Thursday, July 31, 2008

Revisiting Lake Nora Arms

In an essay in the thirtieth anniversary issue of Arc Poetry Magazine (summer 2008), Toronto poet Adam Sol writes about thirty of his essential books of poetry, including Toronto poet and fiction Michael Redhill's Lake Nora Arms (Toronto ON: Coach House Press, 1993; Toronto ON: House of Anansi, 2001), writing:
Michael Redhill. Lake Nora Arms. Another lucky thing: one of the first people I met after my wife and I moved to Toronto was Michael Redhill. And he was so friendly and generous and welcoming that I was a bit nervous to crack open a book of his poems, for fear that it would suck, and that I'd be forced to avoid the subject forevermore. Lake Nora Arms relieved me of that concern, and it gave me a new landscape, a new kind of incantatory haunting, to inhabit here. Lake Nora Arms is full of loss and longing, doing for Lake Simcoe what F. Scott Fitzgerald does for Long Island Sound. That little book did more to explain the allure of cottage country than Stephen Leacock ever could.
The third of Redhill's five poetry collections, Lake Nora Arms burns through the mythology of an imaginary place; imaginary, out of somewhere that could also be real. “You are here,” he repeats, first as a map, and then, a blank space. When I first read this at the age of twenty-three, I was struck by the poem “Young Loves,” and the ending that writes:

When will unhappiness strike?
Who will be the first
to awaken in bed and feel alone?
Soon they will have to love each other
in the impermanence of what awaits them
and that will be difficult, that time
which life pays you for in advance.

There’s something about the deliberate naiveté of the work in this collection. There are echoes of the same kind of myth-making in his more recent Light Crossing (Toronto ON: House of Anansi, 2001), a far more mature work, but there is just something about Lake Nora Arms. How does a map get written? How does a map become more like a dream? He begins in his "Prologue":
I want to sleep in Lake Nora Arms. On your shoulder, beside you, the scent of diesel coming in through a window. Old men in alleys nearby. I want to soak a velour towel with us and wake with my mouth still drunk on you. Lake Nora Arms. Long stairwell. Blue hallways. Killers rented out rooms there. Bullets in the chambers. Dillinger stayed in one, maybe, with a single sunrise reserved for his pleasure. I want that sunrise, want the place his brain went. Hoover killed him. Now Hoover's dead. Now Hoover's dead. He killed him.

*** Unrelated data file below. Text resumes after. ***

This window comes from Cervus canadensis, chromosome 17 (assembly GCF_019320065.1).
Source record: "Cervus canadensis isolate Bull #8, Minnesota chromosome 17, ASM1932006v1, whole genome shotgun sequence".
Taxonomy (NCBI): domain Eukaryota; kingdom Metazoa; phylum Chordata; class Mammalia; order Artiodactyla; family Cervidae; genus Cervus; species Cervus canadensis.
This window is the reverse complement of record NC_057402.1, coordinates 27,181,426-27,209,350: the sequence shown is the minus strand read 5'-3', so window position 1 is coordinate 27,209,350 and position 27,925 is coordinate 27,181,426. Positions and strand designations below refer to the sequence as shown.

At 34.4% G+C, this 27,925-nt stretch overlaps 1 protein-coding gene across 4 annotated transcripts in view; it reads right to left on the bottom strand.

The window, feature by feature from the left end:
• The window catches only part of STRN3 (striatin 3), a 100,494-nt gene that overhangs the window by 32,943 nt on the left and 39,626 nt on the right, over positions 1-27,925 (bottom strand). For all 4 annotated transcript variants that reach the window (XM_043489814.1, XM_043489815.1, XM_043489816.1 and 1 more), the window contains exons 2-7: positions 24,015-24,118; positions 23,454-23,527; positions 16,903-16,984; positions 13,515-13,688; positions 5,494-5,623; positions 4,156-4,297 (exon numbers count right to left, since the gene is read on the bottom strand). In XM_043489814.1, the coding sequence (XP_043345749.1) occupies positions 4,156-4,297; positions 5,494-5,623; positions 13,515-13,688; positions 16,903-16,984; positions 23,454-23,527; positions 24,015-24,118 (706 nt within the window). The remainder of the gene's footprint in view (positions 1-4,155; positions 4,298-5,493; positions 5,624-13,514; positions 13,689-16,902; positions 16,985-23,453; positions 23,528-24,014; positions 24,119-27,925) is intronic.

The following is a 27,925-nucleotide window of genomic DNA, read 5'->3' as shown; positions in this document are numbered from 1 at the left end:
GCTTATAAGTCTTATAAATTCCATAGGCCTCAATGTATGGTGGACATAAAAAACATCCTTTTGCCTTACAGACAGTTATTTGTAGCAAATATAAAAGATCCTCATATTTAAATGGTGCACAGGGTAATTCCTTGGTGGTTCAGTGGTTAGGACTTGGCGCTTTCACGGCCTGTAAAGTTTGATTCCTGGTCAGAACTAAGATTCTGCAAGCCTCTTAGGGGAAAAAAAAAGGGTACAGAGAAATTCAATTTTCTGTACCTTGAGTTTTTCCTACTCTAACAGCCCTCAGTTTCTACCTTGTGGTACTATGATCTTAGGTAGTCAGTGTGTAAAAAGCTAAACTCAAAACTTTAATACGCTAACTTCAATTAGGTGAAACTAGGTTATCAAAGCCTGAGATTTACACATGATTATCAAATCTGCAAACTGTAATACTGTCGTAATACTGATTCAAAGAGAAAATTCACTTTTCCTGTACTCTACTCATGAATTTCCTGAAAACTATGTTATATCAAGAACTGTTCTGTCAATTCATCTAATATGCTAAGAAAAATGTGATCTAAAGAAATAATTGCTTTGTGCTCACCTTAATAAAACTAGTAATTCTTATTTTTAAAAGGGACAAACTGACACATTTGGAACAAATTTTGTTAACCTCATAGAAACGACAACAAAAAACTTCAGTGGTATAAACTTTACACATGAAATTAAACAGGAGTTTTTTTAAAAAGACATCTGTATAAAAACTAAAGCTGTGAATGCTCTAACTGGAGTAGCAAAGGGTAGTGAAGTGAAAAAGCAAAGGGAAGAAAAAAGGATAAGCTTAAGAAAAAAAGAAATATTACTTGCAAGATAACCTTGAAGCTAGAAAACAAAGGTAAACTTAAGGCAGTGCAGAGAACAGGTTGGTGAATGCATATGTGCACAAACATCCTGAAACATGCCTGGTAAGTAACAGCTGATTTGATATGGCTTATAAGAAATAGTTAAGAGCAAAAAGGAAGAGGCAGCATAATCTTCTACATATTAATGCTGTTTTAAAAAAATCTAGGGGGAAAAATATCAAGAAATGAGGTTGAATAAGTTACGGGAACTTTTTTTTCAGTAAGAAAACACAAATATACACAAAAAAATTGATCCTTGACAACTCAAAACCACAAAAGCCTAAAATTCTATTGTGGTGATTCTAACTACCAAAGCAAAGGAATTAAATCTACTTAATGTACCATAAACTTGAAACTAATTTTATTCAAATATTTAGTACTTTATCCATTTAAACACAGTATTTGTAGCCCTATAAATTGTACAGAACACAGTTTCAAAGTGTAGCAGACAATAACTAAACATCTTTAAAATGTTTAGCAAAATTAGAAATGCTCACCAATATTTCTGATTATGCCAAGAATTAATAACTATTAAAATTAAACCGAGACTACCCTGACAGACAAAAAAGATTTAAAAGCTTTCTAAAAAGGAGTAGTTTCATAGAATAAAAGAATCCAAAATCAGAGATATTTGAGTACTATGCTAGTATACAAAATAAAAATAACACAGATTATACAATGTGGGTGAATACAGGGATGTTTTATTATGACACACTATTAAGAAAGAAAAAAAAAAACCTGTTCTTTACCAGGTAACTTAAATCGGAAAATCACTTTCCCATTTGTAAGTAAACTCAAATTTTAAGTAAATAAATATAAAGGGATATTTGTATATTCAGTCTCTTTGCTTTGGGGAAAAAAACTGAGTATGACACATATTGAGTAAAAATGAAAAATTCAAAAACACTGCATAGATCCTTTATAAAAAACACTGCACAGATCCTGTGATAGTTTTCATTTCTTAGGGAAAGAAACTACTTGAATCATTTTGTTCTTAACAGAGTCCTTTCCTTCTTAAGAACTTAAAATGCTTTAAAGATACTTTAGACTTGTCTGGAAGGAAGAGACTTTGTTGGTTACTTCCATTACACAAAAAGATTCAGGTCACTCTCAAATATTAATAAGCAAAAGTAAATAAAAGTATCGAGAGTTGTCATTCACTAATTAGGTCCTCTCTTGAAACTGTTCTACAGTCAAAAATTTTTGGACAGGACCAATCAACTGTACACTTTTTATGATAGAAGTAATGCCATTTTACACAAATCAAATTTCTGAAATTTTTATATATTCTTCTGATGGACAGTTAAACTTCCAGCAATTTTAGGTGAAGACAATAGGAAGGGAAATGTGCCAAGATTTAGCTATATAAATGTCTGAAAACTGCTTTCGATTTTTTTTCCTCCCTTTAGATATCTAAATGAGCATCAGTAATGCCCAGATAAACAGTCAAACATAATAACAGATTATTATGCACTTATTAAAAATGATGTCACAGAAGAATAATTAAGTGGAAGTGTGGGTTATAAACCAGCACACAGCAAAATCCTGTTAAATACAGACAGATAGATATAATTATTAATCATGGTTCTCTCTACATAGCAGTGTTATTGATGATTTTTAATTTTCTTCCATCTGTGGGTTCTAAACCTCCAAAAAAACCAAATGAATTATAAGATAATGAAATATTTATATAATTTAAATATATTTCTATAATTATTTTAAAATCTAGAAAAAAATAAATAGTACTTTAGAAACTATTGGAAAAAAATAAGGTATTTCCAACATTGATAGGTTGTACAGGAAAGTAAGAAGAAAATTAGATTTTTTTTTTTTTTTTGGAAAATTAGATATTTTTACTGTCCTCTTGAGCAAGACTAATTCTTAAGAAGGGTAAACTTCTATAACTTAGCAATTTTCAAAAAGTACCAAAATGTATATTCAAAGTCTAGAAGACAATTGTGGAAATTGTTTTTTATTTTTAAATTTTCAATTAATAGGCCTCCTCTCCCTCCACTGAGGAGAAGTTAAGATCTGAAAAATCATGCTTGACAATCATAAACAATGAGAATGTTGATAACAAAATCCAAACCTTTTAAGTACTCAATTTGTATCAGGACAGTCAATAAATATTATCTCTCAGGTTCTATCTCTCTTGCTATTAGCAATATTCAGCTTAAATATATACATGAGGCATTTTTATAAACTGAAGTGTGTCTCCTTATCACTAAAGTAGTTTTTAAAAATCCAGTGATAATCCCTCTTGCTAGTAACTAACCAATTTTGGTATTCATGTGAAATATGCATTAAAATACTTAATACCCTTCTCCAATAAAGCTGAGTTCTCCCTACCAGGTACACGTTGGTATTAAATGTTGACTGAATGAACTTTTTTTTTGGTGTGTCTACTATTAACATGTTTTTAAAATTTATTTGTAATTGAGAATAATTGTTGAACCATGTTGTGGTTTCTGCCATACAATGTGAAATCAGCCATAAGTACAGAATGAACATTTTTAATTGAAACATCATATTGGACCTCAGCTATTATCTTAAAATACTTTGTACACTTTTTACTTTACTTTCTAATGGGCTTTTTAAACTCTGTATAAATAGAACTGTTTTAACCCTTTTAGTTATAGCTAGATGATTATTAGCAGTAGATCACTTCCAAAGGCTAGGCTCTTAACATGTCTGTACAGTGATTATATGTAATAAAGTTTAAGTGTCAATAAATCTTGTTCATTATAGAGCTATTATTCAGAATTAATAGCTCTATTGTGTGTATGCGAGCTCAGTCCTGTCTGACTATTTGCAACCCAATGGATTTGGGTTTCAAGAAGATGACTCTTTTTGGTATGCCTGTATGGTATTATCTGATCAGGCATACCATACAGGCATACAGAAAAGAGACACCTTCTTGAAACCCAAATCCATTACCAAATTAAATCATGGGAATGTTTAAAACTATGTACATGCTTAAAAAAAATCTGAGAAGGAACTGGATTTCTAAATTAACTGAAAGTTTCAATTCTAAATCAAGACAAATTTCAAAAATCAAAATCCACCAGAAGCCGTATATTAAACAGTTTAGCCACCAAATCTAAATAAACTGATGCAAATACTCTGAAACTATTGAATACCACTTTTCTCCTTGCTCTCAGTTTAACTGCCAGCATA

Light Crossing was certainly a more polished version of working a geographic dream, but it was here where the myth first took hold; more polished, but somehow less dream-like, less surreal. And then there was his Asphodel (Toronto ON: McClelland & Stewart, 1997); was this named after the infamous American bookstore, or were both named from William Carlos Williams? His third poetry collection, after the privately printed Music for Silence (1985) and Impromptu Feats of Balance (Toronto ON: Wolsak & Wynn, 1990).

It's the framing that holds the poems in Lake Nora Arms together, not built as a concept book or a sequence but instead the tie that binds, perhaps; holds in place but does not restrict or limit breath. He writes at the end of the poem, "How To Find Lake Nora":
To find Lake Nora go Sherpa. Stop looking. Read the signs. To find Lake Nora follow the signal in your teeth. To find Lake Nora, return all your library books, believe in nothing.

To find me surrender.
How does the poem, the collection, shift as an a capella musical, adapted by Jane Miller and Brian Quirt and first performed by Theatre & Company in Kitchener, Ontario on May 12, 2005? The promotional material for the production talks about "an old cottage country hotel, warm summers of lakeside living," and the caption that